Communication Log with Parents
Having an open communication log with parents can be another great way to support at-risk students in your classroom. This keeps parents in the loop about day to day events and lets the student know that everyone involved in their education is aware of their days. A communication log can come in a variety of formats. It could be the same goal sheet that is used for check-in/check-out. You can send that goal sheet home and have parents sign the bottom of it to show you they saw it. If an incentive is needed, reward the child with something small for bringing it back signed.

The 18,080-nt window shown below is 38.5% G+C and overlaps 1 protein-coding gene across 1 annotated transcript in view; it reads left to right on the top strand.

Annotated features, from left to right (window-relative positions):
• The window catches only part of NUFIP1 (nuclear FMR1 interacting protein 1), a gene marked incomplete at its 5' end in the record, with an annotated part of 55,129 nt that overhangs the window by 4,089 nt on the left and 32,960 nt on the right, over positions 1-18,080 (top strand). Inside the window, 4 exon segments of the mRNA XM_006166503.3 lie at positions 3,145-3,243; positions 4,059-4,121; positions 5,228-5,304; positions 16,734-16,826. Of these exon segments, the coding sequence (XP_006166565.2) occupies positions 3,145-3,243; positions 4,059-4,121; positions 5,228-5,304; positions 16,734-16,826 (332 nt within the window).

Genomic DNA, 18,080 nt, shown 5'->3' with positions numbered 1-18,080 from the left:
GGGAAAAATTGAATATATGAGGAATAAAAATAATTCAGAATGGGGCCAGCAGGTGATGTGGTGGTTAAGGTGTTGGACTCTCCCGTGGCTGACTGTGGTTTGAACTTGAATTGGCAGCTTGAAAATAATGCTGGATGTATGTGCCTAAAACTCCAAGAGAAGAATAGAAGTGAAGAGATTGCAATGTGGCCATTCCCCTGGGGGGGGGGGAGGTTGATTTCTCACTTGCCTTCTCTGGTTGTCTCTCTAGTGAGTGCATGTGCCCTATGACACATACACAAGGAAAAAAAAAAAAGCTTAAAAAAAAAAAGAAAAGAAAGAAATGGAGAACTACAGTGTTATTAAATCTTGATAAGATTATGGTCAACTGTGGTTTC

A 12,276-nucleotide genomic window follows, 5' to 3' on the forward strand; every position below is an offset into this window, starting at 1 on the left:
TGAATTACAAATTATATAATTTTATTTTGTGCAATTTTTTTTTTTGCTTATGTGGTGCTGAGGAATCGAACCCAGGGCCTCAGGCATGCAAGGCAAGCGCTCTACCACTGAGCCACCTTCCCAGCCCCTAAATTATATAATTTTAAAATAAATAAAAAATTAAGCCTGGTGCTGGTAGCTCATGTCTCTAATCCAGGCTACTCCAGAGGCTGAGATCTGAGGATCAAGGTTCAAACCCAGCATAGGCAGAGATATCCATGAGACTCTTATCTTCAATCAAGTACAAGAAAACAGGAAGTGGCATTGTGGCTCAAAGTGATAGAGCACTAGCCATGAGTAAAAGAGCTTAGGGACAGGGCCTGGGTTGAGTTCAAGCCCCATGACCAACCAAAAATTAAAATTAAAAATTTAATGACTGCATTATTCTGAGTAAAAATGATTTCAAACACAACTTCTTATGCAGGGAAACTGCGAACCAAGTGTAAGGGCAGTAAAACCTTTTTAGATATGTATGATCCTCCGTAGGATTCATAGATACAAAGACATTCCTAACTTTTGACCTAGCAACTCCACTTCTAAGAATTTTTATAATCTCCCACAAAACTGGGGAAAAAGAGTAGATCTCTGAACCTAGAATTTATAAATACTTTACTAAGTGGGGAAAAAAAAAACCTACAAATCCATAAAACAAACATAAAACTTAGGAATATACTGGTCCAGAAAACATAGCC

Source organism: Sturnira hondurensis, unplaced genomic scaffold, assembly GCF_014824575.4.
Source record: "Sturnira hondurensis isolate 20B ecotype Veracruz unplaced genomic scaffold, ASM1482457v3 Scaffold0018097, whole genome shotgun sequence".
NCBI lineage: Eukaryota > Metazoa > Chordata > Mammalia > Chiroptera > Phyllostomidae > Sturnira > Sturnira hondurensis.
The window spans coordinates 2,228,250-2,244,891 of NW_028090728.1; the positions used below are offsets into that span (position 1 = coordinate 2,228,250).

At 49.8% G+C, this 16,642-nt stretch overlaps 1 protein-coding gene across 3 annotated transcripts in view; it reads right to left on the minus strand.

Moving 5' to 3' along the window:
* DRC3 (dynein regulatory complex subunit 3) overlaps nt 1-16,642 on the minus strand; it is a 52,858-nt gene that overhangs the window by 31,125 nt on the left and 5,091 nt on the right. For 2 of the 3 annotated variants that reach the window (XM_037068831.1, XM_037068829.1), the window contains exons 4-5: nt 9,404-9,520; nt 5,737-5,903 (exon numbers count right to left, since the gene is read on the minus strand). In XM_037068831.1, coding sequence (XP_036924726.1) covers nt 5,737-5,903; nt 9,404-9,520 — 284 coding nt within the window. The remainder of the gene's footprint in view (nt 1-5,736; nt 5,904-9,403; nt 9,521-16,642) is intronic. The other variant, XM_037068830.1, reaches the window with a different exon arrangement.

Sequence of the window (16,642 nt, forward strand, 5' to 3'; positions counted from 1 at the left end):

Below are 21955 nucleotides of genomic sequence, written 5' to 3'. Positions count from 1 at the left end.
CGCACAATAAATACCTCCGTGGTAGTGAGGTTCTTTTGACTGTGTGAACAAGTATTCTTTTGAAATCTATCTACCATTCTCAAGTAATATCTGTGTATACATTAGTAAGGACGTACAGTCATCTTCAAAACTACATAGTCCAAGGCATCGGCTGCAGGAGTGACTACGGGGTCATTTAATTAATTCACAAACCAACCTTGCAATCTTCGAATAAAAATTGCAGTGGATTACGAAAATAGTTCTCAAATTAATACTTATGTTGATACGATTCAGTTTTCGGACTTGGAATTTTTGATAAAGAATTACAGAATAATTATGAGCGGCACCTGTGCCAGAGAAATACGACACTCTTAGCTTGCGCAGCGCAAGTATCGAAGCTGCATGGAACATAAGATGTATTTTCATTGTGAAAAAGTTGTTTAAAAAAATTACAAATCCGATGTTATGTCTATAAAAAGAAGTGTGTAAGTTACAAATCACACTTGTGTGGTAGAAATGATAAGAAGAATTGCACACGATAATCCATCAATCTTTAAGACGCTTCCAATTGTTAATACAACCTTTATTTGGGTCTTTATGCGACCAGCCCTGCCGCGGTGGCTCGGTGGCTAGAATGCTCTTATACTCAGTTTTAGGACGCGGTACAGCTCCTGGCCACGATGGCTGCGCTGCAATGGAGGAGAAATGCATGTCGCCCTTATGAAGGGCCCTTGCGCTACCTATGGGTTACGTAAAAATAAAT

A notebook with quick notes about the day is another great communication tool. Jot down things that went well or things that can be worked on in just a few sentences (or have the students write down their thoughts as you help guide them in this reflection process). Leave space for the parent to comment or ask questions. This back-and-forth journal is a great way to communicate and can be easier than getting into a game of phone tag.
One of the biggest challenges teachers face is finding ways to support the at-risk students in their classroom. These students may struggle academically, socially, and behaviorally and it can be difficult to find what works to help these students excel. By prioritizing relationship building, using a democratic classroom model, incorporating a check-in/check-out system, or having a communication log with parents, it can greatly help set these students up for success and make them feel like contributing members of their classroom community.